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British Foreign Secretary Boris Johnson arrives for the Conference on Cyprus at the European headquarters of the United Nations in Geneva, Switzerland, January 12, 2017. REUTERS/Pierre Albouy


By Michele Kambas and Tulay Karadeniz

GENEVA (Reuters) - United Nations Secretary-General Antonio Guterres cautioned against any "quick fix" in Geneva talks to forge a security deal for a reunited Cyprus on Thursday as the foreign ministers of Britain, Greece and Turkey joined the efforts.

The east Mediterranean island has been partitioned between ethnic Turks and Greeks since 1974, when Turkish forces invaded in response to an abortive Athens-inspired coup aimed at union with Greece. An accord has eluded generations of diplomats and NATO allies Greece and Turkey have come at times to the brink of war over Cyprus, a former British colony.

The three foreign ministers discussed their guarantor roles established by a 1960 post-independence treaty.

Greek Cypriots want the guarantor system dismantled because of Turkey's 1974 invasion. Turkish Cypriots, targeted by Greek Cypriot nationalists before the war and after the breakdown of a post-independence power-sharing arrangement, want it maintained. Several hours after the start of the session where diplomats huddled in bilaterals, there was little progress to speak of.

Flanked by Nicos Anastasiades and Mustafa Akinci, respective leaders of the island's Greek and Turkish Cypriots, Guterres said the reunification talks had "obviously a way to go".

"You cannot expect miracles ... (an) immediate solution. We are not looking for a quick fix, we are looking for a solid and sustainable solution for the Republic of Cyprus and for the communities of the Republic of Cyprus," Guterres said.

Greek Foreign Minister Nikos Kotzias said the sides might issue a statement later on Thursday setting up working groups and a new meeting of foreign ministers may be held on Jan. 23.

It is Guterres's first major involvement in a conflict which has been on the world body's agenda for more than half a century and hosts one of the world's longest-serving peacekeeping forces.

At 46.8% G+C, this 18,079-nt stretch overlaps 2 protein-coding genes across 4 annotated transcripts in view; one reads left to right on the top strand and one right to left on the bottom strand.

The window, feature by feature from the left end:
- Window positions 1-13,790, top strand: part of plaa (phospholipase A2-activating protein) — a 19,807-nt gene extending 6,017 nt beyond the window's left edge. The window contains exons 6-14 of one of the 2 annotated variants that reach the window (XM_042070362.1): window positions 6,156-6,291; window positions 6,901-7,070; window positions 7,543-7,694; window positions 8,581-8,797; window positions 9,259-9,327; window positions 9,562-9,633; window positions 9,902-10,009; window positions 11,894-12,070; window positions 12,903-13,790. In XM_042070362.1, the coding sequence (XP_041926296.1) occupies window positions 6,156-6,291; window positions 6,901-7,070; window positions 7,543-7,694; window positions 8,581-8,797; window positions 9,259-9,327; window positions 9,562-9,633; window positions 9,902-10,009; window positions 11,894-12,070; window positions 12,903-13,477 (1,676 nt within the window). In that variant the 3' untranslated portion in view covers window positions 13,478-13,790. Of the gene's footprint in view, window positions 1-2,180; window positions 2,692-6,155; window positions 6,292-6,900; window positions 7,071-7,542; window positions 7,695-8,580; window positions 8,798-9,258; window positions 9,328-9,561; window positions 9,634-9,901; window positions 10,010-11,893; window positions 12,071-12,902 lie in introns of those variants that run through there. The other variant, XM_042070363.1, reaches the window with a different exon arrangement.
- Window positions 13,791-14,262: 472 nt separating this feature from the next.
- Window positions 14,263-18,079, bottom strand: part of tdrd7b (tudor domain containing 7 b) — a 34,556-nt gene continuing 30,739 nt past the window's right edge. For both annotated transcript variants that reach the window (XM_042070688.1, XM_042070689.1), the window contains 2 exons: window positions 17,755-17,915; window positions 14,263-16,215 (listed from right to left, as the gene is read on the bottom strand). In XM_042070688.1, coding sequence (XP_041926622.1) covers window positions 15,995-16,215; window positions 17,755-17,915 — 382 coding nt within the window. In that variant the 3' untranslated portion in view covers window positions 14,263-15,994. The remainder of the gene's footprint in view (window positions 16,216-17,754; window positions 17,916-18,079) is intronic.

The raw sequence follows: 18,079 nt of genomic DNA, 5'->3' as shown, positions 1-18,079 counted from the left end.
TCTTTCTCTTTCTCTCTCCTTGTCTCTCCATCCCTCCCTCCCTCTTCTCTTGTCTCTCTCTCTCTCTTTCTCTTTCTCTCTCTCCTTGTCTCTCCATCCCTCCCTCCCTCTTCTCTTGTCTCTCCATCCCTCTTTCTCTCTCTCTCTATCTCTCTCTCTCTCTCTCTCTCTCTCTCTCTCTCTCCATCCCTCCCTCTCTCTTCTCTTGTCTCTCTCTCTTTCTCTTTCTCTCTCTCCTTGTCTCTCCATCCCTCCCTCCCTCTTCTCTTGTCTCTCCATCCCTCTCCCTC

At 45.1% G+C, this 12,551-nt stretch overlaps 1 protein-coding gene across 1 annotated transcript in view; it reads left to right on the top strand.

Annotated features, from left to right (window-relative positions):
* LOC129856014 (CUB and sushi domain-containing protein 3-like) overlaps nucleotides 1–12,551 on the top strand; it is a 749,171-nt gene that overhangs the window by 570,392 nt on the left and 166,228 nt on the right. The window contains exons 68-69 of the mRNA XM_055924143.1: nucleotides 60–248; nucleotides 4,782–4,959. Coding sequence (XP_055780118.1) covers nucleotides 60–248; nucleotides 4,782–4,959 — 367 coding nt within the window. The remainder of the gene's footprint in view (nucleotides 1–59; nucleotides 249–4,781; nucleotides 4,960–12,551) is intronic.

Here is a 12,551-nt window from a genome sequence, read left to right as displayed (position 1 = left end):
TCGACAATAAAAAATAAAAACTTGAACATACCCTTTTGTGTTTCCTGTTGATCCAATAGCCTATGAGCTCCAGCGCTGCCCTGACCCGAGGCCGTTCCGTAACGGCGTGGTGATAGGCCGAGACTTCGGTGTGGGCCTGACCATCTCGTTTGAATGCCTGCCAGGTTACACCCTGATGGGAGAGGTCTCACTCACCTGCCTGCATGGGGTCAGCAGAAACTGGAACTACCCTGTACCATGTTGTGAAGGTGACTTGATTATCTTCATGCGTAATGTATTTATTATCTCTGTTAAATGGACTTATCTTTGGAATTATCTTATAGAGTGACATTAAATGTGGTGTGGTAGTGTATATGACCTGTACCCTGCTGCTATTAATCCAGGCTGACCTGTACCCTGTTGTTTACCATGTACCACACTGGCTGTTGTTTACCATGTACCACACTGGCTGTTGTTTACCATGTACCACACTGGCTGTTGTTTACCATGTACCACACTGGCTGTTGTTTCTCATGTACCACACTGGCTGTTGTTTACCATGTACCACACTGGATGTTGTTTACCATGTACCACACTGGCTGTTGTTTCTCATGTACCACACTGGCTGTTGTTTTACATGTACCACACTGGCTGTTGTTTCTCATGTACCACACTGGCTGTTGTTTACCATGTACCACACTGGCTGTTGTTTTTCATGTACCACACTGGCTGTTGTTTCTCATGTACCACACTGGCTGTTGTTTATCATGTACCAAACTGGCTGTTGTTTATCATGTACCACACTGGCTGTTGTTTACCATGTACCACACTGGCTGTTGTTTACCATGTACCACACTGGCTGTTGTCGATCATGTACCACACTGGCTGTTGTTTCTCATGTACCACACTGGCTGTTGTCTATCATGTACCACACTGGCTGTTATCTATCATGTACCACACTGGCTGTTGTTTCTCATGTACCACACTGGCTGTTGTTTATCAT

In a 2004 referendum, a U.N. reunification blueprint was approved by Turkish Cypriots but rejected by Greek Cypriots, whose southern state is a member of the European Union.

Recent hydrocarbon discoveries off Cyprus's shores could help the EU reduce its energy dependence on Russia.

European Commission President Jean-Claude Juncker said a united Cyprus would be fully integrated into the EU, EU officials said on condition of anonymity. Turkish northern Cyprus, recognised only by Ankara, currently has no link with Brussels.

He also pledged financial help if a deal is agreed, although he conceded it was a difficult process that would take time.


Diplomats believe moderates Anastasiades and Akinci represent the best chance in years to reunite the country. But there are obstacles ranging from property grievances of thousands uprooted in conflict to more practical difficulties associated with power-sharing and security.

The Turkish side referred to turmoil in the nearby Middle Eastern region.

"Continuing the security and guarantor arrangements, which have been the basis of security and stability on the island for the last 43 years, is a necessity given the situation in the region," Turkish Foreign Minister Mevlut Cavusoglu said.

British Foreign Secretary Boris Johnson said there was a "unique opportunity" to find a settlement.

"The fact that we have got this far is a real tribute to the courage and the determination of the leaders of the Greek Cypriot community and Turkish Cypriot community," he said in a post on social media.

"The most important thing clearly is that both communities should feel secure about their futures and that is what the British government is here to help with."

Greek Prime Minister Alexis Tsipras could join the talks if there are prospects for a solution, his spokesman said in Athens.

In a groundbreaking move on Wednesday, the sides submitted proposals on how to define the post-settlement boundaries. Under the proposals, Turkish Cypriots would retain between 28.2 and 29.2 percent of total Cypriot territory, down from about 36 percent now.

Britain, the former colonial power in Cyprus, has offered as part of any final peace deal to relinquish about half of the 98 square miles it still administers - equivalent to 3 percent of total Cypriot territory.

One of Britain's two bases in Cyprus, Akrotiri, is a Royal Air Force outpost which has been instrumental in attacking Islamic State targets in Iraq.

(Additional reporting by Alastair Macdonald in Malta and by Tom Miles in Geneva; Writing by Michele Kambas; Editing by Ralph Boulton)

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